The decision was swiftly criticized by legal experts such as Rick Hasen, who criticized the judges for basing their decision on a Supreme Court case that did not involve the 26th Amendment. In fact, as Joshua Douglas noted, the case in question was decided in 1969, two years before the 26th Amendment was ratified. Douglas also concluded that the 5th Circuit panel, which was made up of three Republican appointees, failed to apply the proper heightened level of scrutiny to the Texas law.
The Texas Democratic Party, one of the plaintiffs, suggested in a statement following the ruling that it might appeal, saying, "Ultimately, we’re going to need direction from the United States Supreme Court." Hasen, however, questioned the wisdom of a possible appeal to the conservative-dominated Supreme Court, saying it "could do much more harm than good" by inviting the justices to establish a nationwide precedent that militates against expanding access to mail voting.
● GA-Sen-A: The GOP firm Landmark Communications is out with a poll of next week's Democratic primary for WSB-TV that shows investigative filmmaker Jon Ossoff taking 42% of the vote, which is a bit below the majority he'd need to avoid an August runoff. Former Columbus Mayor Teresa Tomlinson holds a 14-9 lead over Sarah Riggs Amico, who was Team Blue's 2018 nominee for lieutenant governor, for second place.
The only other recent poll we've seen here was a survey from the GOP firm Cygnal for an unidentified client that found Ossoff at 49%, while Tomlinson led Amico 16-8 for second.
● IA-Sen: Democrat Theresa Greenfield is already up with her first general election spot just days after winning the primary. Greenfield talks about growing up on a farm and caring for her two children after her husband died, as well as how she "worked my way up to running a small business."
● KS-Sen: Rep. Roger Marshall's newest TV spot for the August GOP primary touts him as "a pro-life doctor" and "Trump's trusted ally" and mentions the groups that are endorsing him. The commercial also features a clip of former Sen. Bob Dole (Bob Dole!) telling the audience, "Roger Marshall has the best interests of Kansas at heart."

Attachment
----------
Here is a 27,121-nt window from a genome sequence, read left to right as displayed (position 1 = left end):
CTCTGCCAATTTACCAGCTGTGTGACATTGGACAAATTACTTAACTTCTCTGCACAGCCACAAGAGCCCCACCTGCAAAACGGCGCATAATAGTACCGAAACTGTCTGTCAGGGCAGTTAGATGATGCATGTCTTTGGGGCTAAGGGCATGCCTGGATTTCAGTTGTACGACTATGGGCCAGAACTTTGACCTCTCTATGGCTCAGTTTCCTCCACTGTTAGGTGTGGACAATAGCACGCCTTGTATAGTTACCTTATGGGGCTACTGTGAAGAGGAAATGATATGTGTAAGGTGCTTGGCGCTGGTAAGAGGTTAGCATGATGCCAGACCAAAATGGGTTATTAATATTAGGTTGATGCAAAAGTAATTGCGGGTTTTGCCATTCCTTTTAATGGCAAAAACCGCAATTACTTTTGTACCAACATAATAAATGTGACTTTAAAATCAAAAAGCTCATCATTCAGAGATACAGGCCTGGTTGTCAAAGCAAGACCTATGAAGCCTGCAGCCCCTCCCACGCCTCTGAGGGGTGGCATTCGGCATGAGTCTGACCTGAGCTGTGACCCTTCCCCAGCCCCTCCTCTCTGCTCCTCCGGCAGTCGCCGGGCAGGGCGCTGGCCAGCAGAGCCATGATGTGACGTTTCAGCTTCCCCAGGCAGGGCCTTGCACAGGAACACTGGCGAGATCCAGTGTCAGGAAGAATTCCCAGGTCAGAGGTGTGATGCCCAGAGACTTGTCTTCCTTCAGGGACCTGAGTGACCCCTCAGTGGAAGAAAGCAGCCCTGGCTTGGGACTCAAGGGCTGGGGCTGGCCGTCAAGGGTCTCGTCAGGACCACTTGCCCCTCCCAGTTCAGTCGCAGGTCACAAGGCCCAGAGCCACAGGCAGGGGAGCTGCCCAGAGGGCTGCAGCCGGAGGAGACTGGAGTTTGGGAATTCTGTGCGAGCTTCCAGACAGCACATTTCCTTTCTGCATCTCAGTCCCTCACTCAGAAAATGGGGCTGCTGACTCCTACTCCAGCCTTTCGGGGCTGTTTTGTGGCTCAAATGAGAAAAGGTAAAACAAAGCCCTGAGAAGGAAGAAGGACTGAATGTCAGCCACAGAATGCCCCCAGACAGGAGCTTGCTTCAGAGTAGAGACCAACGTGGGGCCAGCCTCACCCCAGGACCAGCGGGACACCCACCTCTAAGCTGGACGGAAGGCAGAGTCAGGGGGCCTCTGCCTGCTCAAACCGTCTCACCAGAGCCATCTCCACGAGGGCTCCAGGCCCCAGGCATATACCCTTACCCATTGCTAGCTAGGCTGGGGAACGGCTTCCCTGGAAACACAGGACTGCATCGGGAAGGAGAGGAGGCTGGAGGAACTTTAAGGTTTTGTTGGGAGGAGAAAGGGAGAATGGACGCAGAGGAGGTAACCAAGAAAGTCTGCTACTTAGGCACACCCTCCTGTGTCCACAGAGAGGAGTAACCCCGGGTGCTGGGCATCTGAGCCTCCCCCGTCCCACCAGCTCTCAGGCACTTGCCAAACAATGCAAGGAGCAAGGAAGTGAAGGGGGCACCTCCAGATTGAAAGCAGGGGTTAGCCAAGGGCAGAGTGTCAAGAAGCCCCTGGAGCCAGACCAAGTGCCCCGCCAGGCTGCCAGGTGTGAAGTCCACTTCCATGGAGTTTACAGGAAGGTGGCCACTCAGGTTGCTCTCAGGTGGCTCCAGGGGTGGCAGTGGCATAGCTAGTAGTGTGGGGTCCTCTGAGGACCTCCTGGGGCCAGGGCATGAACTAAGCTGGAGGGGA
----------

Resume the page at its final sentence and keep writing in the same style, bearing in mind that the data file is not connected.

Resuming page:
● MA-Sen: Environment Massachusetts has announced that it will spend $200,000 on digital and print ads backing Sen. Ed Markey in the September Democratic primary.
● ME-Sen: 1820 PAC, a pro-Susan Collins super PAC, recently ran a new spot attacking Democratic state House Speaker Sara Gideon. The ad, which is part of a $1.1 million buy that began a few weeks ago, goes after Gideon over an allegedly "costly energy tax." Specifically, the ad claims that Gideon co-sponsored a bill that would "raise taxes on home heating oil and gasoline by 40 cents per gallon". The commercial shows images of ostensible Mainers (despite its name referencing the year Maine was admitted as a state, 1820 PAC is based in D.C.) outside covering up with blankets as the voiceover says, "Sara Gideon would leave more Mainers out in the cold."
The ad does not mention that the legislation in question never passed. A fact-check by local news station WGME concludes that the spot "fails to give a complete picture of [Gideon's] record on taxes," noting that she has supported lowering other taxes.
● NC-Sen, NC-Gov: The Democratic firm Public Policy Polling takes another look at its home state and finds Democrat Cal Cunningham leading GOP Sen. Thom Tillis 43-41. Democratic Gov. Roy Cooper also outpaces Republican Dan Forest 50-39, while this sample favors Joe Biden 49-45. PPP's last Senate survey in mid-April found Cunningham up by a larger 47-40 margin, while a separate survey taken for the progressive group Protect Our Care a week later had Cooper ahead 53-40.